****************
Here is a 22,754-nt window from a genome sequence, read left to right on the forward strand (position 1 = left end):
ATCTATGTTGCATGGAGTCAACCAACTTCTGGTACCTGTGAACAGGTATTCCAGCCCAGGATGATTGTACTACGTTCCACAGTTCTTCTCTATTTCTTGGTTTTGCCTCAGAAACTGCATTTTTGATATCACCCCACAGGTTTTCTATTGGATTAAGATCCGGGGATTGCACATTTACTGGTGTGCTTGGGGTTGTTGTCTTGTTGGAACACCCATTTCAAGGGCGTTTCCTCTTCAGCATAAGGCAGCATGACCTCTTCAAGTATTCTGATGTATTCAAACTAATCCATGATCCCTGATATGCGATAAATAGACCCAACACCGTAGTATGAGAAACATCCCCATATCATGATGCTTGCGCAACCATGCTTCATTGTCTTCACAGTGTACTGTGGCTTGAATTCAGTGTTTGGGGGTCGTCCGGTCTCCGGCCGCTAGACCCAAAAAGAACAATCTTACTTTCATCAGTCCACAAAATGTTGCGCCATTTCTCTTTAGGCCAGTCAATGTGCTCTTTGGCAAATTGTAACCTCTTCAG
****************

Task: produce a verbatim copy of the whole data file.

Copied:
Here is a 22,754-nt window from a genome sequence, read left to right on the forward strand (position 1 = left end):
ATCTATGTTGCATGGAGTCAACCAACTTCTGGTACCTGTGAACAGGTATTCCAGCCCAGGATGATTGTACTACGTTCCACAGTTCTTCTCTATTTCTTGGTTTTGCCTCAGAAACTGCATTTTTGATATCACCCCACAGGTTTTCTATTGGATTAAGATCCGGGGATTGCACATTTACTGGTGTGCTTGGGGTTGTTGTCTTGTTGGAACACCCATTTCAAGGGCGTTTCCTCTTCAGCATAAGGCAGCATGACCTCTTCAAGTATTCTGATGTATTCAAACTAATCCATGATCCCTGATATGCGATAAATAGACCCAACACCGTAGTATGAGAAACATCCCCATATCATGATGCTTGCGCAACCATGCTTCATTGTCTTCACAGTGTACTGTGGCTTGAATTCAGTGTTTGGGGGTCGTCCGGTCTCCGGCCGCTAGACCCAAAAAGAACAATCTTACTTTCATCAGTCCACAAAATGTTGCGCCATTTCTCTTTAGGCCAGTCAATGTGCTCTTTGGCAAATTGTAACCTCTTCAG